Political Columnist Robert Novak Dies
Robert Novak, who died Aug. 18, wrote one of America’s longest-running newspaper political columns but was best known for his combative style on CNN’s "Crossfire," "The Capital Gang" and "Evans, Novak, Hunt and Shields."
Novak was a stronghold in political journalism for 45 years. "Inside Report," the syndicated column he started with Rowland Evans in 1963, continued after Evans’s 1993 retirement. Novak retired from writing the column full time in August 2008 after he was diagnosed with a brain tumor. Only the political columns of William F. Buckley and David Lawrence had longer runs than Novak’s. Novak worked for CNN for 25 years and left to do commentary for Fox News in 2006.
Washington Post and Newsweek reporter John J. Lindsay dubbed his pal Novak the "Prince of Darkness" because of his "grim-visaged demeanor" and "unsmiling pessimism about the prospects for America and Western civilization." The moniker was well known in Washington, and Novak used the title for his 2007 autobiography.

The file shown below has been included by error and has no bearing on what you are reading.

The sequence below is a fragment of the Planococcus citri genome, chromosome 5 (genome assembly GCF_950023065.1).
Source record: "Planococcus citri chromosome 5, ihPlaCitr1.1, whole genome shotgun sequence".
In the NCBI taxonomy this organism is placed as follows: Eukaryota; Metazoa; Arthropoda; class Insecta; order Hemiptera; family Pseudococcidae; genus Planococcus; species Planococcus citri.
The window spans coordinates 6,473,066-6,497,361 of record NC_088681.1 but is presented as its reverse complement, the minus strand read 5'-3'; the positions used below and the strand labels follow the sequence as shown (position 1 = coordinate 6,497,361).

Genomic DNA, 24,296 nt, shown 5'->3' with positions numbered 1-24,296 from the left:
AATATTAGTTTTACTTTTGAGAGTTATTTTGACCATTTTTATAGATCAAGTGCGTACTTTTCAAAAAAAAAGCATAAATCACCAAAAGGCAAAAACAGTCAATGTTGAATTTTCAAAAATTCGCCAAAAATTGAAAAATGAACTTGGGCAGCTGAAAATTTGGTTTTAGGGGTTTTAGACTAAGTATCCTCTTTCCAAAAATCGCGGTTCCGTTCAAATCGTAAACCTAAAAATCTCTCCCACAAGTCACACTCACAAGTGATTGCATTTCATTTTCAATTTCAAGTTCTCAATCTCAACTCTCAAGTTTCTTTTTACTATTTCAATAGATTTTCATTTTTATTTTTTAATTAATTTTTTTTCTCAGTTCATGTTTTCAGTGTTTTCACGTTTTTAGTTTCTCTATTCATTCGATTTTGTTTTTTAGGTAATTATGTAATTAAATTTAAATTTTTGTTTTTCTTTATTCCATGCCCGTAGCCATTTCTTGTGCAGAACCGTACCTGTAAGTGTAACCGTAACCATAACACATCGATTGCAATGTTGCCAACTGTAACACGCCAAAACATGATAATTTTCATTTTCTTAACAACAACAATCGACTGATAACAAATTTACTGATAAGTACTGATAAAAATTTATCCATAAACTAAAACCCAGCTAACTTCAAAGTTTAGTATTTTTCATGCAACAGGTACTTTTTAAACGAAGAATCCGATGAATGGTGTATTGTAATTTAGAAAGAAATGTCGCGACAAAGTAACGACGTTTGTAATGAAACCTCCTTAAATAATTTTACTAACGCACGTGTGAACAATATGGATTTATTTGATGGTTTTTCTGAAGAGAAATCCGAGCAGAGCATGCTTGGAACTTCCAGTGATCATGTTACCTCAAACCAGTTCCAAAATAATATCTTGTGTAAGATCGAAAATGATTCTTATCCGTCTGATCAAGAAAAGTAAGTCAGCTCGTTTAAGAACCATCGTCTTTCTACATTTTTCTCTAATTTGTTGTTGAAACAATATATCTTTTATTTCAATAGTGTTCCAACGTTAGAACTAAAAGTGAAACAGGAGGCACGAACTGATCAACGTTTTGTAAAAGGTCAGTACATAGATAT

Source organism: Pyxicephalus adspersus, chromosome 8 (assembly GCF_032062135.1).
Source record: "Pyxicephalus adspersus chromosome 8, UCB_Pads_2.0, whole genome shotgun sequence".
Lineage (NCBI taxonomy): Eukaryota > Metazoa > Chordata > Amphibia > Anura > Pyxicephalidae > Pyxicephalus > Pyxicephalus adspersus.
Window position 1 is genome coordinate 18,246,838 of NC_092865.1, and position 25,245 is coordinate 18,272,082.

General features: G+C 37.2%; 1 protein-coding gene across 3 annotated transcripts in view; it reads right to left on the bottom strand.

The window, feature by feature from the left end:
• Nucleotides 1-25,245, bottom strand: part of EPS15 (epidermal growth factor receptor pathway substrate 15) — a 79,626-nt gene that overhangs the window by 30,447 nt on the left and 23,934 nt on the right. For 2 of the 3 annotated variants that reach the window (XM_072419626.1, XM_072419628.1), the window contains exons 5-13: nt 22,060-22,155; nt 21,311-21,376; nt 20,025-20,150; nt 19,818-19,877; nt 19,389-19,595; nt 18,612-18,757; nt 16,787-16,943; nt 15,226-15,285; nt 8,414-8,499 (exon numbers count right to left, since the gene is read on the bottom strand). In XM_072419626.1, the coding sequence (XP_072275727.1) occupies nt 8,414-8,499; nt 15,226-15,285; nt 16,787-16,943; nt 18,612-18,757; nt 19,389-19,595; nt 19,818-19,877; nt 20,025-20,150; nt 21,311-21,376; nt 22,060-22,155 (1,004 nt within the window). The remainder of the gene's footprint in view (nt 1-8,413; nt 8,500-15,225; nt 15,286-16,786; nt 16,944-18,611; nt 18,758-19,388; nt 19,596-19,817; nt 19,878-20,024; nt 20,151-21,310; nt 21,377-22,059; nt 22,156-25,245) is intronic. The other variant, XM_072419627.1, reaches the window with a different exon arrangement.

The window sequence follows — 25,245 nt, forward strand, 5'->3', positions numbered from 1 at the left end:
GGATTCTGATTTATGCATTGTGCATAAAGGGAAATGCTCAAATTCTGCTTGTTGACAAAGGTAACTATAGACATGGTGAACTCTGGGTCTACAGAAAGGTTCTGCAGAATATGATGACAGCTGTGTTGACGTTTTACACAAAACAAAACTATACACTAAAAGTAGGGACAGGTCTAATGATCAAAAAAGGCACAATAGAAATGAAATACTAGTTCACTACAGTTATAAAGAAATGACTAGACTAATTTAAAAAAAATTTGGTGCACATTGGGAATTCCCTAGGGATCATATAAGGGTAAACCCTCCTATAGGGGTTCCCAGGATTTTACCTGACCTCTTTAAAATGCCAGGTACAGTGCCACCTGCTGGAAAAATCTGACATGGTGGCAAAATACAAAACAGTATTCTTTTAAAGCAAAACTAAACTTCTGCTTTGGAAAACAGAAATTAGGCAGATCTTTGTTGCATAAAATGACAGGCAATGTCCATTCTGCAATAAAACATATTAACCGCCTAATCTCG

On July 14, 2003, Novak divulged the identity of covert CIA agent Valerie Plame in a column about her husband, former ambassador Joseph Wilson. The Justice Department requested Novak’s sources, which he refused, though he later revealed two of his sources — with their approval — in front of a grand jury.
The fallout from the column and the ensuing headlines led to the indictment and conviction of White House official I. Lewis "Scooter" Libby.
Novak was 78.
Novak briefly discusses freedom of the press in a video shown in the Newseum’s Cox Enterprises First Amendment Gallery.